The Kanji Project

Ruby, XSLT

Being a lazy person, I decided to prioritise my study of kanji by studying the most frequently-occurring ones first. To do that, I first had to find out what they were. Here are the results. More…

Programming libraries

HTML Entities


I needed to decode HTML entities in Ruby this morning (the things like ý and so on) and couldn’t find any obvious, simple ways to do it that would handle the wide range of named entities available in HTML 4.01.

In true open source itch-scratching style, I wrote a small library to handle it. More…



The Levenshtein distance is a measure of how similar two strings s and t are, calculated as the number of deletions/insertions/substitutions needed to transform s into t. The greater the distance, the more the strings differ. More…



Metaphone encodes names into a phonetic form
such that similar-sounding names have the same or similar Metaphone encodings. More…


iPlayer Downloader

Ruby, cross-platform

A Ruby library, command-line tool, and GUI application to download programmes from the BBC iPlayer. More…

Japanese Flashcards

C++, Windows 9x/2K/XP

An old Windows flashcard program I wrote specifically for Japanese. At that time, Western versions of Windows could not display Japanese without expensive add-on software, so I rolled my own Japanese rendering subsystem. I don’t maintain the program, but the source code may be interesting or useful. More…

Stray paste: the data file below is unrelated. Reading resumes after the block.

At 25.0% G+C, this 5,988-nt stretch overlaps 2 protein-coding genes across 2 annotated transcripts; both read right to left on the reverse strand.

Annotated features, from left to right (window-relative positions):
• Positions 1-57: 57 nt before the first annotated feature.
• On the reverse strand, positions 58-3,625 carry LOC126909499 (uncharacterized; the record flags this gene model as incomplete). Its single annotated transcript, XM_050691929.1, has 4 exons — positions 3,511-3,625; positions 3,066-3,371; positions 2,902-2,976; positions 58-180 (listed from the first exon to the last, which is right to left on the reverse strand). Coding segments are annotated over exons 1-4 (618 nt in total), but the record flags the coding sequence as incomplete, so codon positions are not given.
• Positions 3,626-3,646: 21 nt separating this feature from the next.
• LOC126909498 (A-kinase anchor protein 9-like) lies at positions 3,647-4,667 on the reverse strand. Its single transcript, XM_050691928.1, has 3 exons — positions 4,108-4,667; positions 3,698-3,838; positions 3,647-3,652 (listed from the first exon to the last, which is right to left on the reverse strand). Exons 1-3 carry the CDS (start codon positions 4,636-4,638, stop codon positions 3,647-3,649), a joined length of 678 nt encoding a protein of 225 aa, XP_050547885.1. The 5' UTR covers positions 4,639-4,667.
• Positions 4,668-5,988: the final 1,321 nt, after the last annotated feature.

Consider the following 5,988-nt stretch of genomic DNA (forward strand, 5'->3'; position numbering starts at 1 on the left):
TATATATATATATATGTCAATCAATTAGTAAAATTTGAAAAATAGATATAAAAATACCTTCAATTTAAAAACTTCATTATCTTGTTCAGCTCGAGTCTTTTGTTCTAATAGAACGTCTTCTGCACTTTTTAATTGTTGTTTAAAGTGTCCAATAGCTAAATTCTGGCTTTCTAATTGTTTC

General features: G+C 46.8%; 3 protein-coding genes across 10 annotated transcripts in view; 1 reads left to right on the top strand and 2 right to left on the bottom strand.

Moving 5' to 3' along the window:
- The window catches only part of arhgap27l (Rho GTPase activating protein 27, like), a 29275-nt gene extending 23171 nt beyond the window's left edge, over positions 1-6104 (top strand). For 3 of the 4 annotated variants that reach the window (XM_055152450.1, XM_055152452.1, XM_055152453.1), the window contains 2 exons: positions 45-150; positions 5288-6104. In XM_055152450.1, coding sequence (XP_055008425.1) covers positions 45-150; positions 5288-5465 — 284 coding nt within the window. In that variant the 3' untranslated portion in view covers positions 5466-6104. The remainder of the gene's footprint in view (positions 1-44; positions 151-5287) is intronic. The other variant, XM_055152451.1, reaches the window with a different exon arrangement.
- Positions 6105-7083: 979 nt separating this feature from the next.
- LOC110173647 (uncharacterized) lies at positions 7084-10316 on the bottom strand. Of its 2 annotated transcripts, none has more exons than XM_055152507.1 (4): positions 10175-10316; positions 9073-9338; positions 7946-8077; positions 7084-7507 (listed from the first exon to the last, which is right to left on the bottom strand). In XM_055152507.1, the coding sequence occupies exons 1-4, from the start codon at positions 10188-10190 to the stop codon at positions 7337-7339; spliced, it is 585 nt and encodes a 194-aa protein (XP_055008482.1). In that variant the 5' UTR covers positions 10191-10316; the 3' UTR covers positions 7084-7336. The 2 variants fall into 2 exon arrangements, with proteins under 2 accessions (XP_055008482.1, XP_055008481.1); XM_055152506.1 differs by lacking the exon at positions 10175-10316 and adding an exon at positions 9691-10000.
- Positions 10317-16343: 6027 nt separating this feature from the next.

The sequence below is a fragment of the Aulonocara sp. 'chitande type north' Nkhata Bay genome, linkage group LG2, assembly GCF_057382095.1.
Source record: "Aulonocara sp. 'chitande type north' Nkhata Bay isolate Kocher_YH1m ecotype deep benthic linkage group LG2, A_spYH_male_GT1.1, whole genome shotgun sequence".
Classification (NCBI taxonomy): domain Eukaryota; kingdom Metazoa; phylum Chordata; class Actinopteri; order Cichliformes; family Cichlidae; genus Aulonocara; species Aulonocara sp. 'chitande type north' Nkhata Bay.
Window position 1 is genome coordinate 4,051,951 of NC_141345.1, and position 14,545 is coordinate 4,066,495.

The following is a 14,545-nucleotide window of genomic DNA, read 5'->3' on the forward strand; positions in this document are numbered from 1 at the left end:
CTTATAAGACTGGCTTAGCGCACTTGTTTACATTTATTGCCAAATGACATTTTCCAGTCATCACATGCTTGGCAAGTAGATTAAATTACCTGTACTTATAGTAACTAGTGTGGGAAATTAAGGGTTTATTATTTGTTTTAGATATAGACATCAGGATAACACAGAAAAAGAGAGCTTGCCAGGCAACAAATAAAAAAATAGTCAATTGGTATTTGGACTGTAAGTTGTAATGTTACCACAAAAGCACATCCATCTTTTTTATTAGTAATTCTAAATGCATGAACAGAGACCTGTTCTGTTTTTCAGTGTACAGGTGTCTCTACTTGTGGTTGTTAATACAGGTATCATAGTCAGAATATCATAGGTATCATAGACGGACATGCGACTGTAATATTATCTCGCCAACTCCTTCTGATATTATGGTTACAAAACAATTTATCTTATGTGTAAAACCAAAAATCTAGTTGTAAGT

Ruby nopaste utility

Ruby, cross-platform

When discussing programming on IRC, it is common to use a “nopaste” site to exchange code snippets instead of dumping them into the discussion. This over-engineered Ruby program automates this process. More…

Sudoku solver

Ruby, cross-platform

As the name suggests, this is a Sudoku solver written in Ruby. More…

Wait Up

Perl, cross-platform

This program polls a server until it manages to make a connection on the specified port. It’s very simple, but I use it frequently. More…


C, Windows 9x/2K/XP

This is a skeleton Windows application that does absolutely nothing, which is more useful than it sounds. Occasionally, applications demand an application to run—Canon’s scanning toolbox is an example—even when you don’t want to run anything. Solution: use a lightweight program that does nothing at all. More…